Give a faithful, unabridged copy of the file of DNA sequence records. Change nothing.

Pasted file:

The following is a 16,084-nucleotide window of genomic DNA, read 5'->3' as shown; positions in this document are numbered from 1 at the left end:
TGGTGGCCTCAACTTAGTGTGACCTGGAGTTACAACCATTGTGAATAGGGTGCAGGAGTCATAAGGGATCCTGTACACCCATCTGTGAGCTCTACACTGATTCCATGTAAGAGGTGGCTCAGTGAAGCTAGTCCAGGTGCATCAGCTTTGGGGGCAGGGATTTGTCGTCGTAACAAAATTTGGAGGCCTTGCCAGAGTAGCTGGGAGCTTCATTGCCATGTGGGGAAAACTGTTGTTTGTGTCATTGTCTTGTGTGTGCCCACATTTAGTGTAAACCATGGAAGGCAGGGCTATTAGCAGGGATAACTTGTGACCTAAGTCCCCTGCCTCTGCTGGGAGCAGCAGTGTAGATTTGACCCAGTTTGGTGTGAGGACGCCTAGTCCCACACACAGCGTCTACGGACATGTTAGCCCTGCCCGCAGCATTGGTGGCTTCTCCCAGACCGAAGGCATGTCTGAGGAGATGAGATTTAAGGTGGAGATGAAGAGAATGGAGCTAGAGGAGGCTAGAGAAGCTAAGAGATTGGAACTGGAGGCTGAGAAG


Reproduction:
The following is a 16,084-nucleotide window of genomic DNA, read 5'->3' as shown; positions in this document are numbered from 1 at the left end:
TGGTGGCCTCAACTTAGTGTGACCTGGAGTTACAACCATTGTGAATAGGGTGCAGGAGTCATAAGGGATCCTGTACACCCATCTGTGAGCTCTACACTGATTCCATGTAAGAGGTGGCTCAGTGAAGCTAGTCCAGGTGCATCAGCTTTGGGGGCAGGGATTTGTCGTCGTAACAAAATTTGGAGGCCTTGCCAGAGTAGCTGGGAGCTTCATTGCCATGTGGGGAAAACTGTTGTTTGTGTCATTGTCTTGTGTGTGCCCACATTTAGTGTAAACCATGGAAGGCAGGGCTATTAGCAGGGATAACTTGTGACCTAAGTCCCCTGCCTCTGCTGGGAGCAGCAGTGTAGATTTGACCCAGTTTGGTGTGAGGACGCCTAGTCCCACACACAGCGTCTACGGACATGTTAGCCCTGCCCGCAGCATTGGTGGCTTCTCCCAGACCGAAGGCATGTCTGAGGAGATGAGATTTAAGGTGGAGATGAAGAGAATGGAGCTAGAGGAGGCTAGAGAAGCTAAGAGATTGGAACTGGAGGCTGAGAAG